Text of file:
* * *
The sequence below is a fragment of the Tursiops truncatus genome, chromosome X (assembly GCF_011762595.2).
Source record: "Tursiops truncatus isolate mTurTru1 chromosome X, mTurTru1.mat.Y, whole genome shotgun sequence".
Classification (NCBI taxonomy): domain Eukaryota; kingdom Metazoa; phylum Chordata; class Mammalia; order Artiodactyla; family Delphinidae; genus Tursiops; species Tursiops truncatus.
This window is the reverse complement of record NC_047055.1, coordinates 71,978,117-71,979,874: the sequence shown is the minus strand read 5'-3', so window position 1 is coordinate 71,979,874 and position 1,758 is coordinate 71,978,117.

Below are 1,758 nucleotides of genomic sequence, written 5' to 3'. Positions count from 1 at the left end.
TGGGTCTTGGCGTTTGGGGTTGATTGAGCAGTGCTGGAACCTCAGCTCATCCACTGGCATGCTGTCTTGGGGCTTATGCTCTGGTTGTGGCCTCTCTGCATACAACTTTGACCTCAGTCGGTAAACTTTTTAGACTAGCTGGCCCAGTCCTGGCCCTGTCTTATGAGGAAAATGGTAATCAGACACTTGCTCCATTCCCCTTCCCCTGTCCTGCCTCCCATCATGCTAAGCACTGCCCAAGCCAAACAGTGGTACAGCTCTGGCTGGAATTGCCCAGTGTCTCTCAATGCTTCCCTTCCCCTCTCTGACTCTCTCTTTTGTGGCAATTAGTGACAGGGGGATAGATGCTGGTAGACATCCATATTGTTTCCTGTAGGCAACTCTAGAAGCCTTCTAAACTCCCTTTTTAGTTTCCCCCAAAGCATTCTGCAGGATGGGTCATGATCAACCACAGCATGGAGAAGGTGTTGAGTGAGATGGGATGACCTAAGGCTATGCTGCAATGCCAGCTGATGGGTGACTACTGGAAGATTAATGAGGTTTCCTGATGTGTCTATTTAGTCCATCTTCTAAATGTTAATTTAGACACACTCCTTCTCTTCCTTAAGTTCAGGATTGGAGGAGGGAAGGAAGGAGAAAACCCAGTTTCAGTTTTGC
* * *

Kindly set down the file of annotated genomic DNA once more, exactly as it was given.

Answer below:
The sequence below is a fragment of the Tursiops truncatus genome, chromosome X (assembly GCF_011762595.2).
Source record: "Tursiops truncatus isolate mTurTru1 chromosome X, mTurTru1.mat.Y, whole genome shotgun sequence".
Classification (NCBI taxonomy): domain Eukaryota; kingdom Metazoa; phylum Chordata; class Mammalia; order Artiodactyla; family Delphinidae; genus Tursiops; species Tursiops truncatus.
This window is the reverse complement of record NC_047055.1, coordinates 71,978,117-71,979,874: the sequence shown is the minus strand read 5'-3', so window position 1 is coordinate 71,979,874 and position 1,758 is coordinate 71,978,117.

Below are 1,758 nucleotides of genomic sequence, written 5' to 3'. Positions count from 1 at the left end.
TGGGTCTTGGCGTTTGGGGTTGATTGAGCAGTGCTGGAACCTCAGCTCATCCACTGGCATGCTGTCTTGGGGCTTATGCTCTGGTTGTGGCCTCTCTGCATACAACTTTGACCTCAGTCGGTAAACTTTTTAGACTAGCTGGCCCAGTCCTGGCCCTGTCTTATGAGGAAAATGGTAATCAGACACTTGCTCCATTCCCCTTCCCCTGTCCTGCCTCCCATCATGCTAAGCACTGCCCAAGCCAAACAGTGGTACAGCTCTGGCTGGAATTGCCCAGTGTCTCTCAATGCTTCCCTTCCCCTCTCTGACTCTCTCTTTTGTGGCAATTAGTGACAGGGGGATAGATGCTGGTAGACATCCATATTGTTTCCTGTAGGCAACTCTAGAAGCCTTCTAAACTCCCTTTTTAGTTTCCCCCAAAGCATTCTGCAGGATGGGTCATGATCAACCACAGCATGGAGAAGGTGTTGAGTGAGATGGGATGACCTAAGGCTATGCTGCAATGCCAGCTGATGGGTGACTACTGGAAGATTAATGAGGTTTCCTGATGTGTCTATTTAGTCCATCTTCTAAATGTTAATTTAGACACACTCCTTCTCTTCCTTAAGTTCAGGATTGGAGGAGGGAAGGAAGGAGAAAACCCAGTTTCAGTTTTGC